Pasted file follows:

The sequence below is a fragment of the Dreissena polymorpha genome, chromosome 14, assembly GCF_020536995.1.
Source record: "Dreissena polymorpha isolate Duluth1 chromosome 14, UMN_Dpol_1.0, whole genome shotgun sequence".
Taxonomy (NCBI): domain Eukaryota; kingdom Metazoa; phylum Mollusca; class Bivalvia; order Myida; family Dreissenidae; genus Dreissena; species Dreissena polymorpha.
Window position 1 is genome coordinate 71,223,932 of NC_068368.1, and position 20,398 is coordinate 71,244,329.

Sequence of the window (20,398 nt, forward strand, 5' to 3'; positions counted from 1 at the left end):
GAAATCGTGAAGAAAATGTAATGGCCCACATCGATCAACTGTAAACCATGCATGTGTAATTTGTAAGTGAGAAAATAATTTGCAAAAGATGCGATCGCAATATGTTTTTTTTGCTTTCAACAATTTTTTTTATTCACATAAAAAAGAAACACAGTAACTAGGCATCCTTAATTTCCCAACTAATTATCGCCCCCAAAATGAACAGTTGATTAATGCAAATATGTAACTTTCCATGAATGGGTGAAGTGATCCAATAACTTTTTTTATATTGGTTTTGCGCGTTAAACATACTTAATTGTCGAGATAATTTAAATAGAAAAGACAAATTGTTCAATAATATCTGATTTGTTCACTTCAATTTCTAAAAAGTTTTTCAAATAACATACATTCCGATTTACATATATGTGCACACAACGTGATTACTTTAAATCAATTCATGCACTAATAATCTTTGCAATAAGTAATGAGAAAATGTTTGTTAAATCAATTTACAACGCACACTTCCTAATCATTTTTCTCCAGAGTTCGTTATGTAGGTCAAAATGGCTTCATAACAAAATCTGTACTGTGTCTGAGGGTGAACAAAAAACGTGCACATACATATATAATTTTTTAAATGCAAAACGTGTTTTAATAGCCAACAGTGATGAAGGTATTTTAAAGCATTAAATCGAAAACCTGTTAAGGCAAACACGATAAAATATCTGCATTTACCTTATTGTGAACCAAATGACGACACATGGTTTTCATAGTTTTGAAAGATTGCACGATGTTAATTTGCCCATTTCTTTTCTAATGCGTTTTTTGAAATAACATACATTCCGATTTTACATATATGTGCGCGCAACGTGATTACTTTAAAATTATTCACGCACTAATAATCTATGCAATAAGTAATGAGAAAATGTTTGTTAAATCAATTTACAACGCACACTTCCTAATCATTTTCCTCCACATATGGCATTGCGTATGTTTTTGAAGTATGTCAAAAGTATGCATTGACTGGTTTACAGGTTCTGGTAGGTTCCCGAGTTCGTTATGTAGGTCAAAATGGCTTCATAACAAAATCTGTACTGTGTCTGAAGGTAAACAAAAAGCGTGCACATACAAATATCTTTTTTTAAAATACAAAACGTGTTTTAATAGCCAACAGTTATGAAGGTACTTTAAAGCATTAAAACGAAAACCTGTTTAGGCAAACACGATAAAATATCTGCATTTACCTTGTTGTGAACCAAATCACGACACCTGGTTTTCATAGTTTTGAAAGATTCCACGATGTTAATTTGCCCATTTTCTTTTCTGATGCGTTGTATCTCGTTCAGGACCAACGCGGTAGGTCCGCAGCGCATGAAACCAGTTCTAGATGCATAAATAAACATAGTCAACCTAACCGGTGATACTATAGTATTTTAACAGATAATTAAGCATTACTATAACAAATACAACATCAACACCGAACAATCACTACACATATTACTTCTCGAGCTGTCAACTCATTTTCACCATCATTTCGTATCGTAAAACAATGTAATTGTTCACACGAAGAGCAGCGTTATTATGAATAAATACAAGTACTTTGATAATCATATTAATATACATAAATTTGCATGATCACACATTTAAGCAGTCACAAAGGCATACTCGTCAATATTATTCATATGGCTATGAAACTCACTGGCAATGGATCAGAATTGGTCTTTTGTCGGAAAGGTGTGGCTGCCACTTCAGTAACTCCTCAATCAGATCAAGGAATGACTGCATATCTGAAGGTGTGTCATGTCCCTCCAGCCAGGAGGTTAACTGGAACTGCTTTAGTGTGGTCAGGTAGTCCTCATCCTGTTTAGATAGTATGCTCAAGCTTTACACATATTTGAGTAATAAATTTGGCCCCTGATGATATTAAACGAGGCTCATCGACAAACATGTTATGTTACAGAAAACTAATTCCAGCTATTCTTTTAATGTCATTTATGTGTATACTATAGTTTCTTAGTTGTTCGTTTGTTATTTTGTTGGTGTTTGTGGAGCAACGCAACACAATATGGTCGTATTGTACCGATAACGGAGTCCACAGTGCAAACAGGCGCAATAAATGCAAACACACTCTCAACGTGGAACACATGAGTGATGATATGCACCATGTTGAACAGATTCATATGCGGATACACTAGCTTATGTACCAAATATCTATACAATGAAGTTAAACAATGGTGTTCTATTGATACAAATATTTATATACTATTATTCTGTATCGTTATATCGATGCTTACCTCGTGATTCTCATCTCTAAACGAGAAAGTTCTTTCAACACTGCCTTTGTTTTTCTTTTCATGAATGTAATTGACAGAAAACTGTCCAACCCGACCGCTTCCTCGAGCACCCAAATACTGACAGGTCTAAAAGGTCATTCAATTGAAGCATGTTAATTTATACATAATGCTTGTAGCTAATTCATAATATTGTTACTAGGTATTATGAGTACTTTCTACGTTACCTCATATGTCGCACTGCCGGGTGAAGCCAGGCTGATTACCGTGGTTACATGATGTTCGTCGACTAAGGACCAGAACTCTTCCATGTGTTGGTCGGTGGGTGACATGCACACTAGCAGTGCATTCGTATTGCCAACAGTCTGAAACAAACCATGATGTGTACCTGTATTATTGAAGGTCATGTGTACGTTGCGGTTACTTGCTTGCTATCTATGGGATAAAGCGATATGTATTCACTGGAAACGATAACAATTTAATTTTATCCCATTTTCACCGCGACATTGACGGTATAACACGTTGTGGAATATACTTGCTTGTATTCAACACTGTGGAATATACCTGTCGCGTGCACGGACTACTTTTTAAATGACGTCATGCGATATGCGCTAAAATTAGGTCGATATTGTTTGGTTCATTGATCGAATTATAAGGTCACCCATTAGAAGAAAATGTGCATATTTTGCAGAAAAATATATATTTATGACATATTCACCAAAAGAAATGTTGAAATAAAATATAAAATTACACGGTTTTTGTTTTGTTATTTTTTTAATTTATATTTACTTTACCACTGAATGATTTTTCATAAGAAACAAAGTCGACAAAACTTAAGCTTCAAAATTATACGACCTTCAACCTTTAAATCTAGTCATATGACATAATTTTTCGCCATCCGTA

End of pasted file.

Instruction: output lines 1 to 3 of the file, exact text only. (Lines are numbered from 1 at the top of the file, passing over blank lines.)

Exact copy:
The sequence below is a fragment of the Dreissena polymorpha genome, chromosome 14, assembly GCF_020536995.1.
Source record: "Dreissena polymorpha isolate Duluth1 chromosome 14, UMN_Dpol_1.0, whole genome shotgun sequence".
Taxonomy (NCBI): domain Eukaryota; kingdom Metazoa; phylum Mollusca; class Bivalvia; order Myida; family Dreissenidae; genus Dreissena; species Dreissena polymorpha.